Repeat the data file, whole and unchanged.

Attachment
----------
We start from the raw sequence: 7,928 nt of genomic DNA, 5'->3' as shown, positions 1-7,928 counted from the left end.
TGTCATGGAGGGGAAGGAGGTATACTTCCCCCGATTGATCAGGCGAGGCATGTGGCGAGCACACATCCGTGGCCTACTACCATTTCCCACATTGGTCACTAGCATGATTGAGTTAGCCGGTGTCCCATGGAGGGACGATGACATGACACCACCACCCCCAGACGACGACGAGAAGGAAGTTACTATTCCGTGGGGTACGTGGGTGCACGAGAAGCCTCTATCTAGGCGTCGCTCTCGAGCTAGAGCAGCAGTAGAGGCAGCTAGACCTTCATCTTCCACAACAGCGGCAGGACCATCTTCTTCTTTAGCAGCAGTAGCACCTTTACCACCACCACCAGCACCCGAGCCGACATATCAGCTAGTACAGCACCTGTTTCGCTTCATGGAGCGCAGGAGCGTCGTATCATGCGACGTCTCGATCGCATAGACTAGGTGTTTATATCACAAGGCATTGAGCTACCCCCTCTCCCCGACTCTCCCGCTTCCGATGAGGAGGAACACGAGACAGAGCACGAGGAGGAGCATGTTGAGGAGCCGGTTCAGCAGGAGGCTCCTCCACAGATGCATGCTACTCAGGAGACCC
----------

We start from the raw sequence: 7,928 nt of genomic DNA, 5'->3' as shown, positions 1-7,928 counted from the left end.
TGTCATGGAGGGGAAGGAGGTATACTTCCCCCGATTGATCAGGCGAGGCATGTGGCGAGCACACATCCGTGGCCTACTACCATTTCCCACATTGGTCACTAGCATGATTGAGTTAGCCGGTGTCCCATGGAGGGACGATGACATGACACCACCACCCCCAGACGACGACGAGAAGGAAGTTACTATTCCGTGGGGTACGTGGGTGCACGAGAAGCCTCTATCTAGGCGTCGCTCTCGAGCTAGAGCAGCAGTAGAGGCAGCTAGACCTTCATCTTCCACAACAGCGGCAGGACCATCTTCTTCTTTAGCAGCAGTAGCACCTTTACCACCACCACCAGCACCCGAGCCGACATATCAGCTAGTACAGCACCTGTTTCGCTTCATGGAGCGCAGGAGCGTCGTATCATGCGACGTCTCGATCGCATAGACTAGGTGTTTATATCACAAGGCATTGAGCTACCCCCTCTCCCCGACTCTCCCGCTTCCGATGAGGAGGAACACGAGACAGAGCACGAGGAGGAGCATGTTGAGGAGCCGGTTCAGCAGGAGGCTCCTCCACAGATGCATGCTACTCAGGAGACCC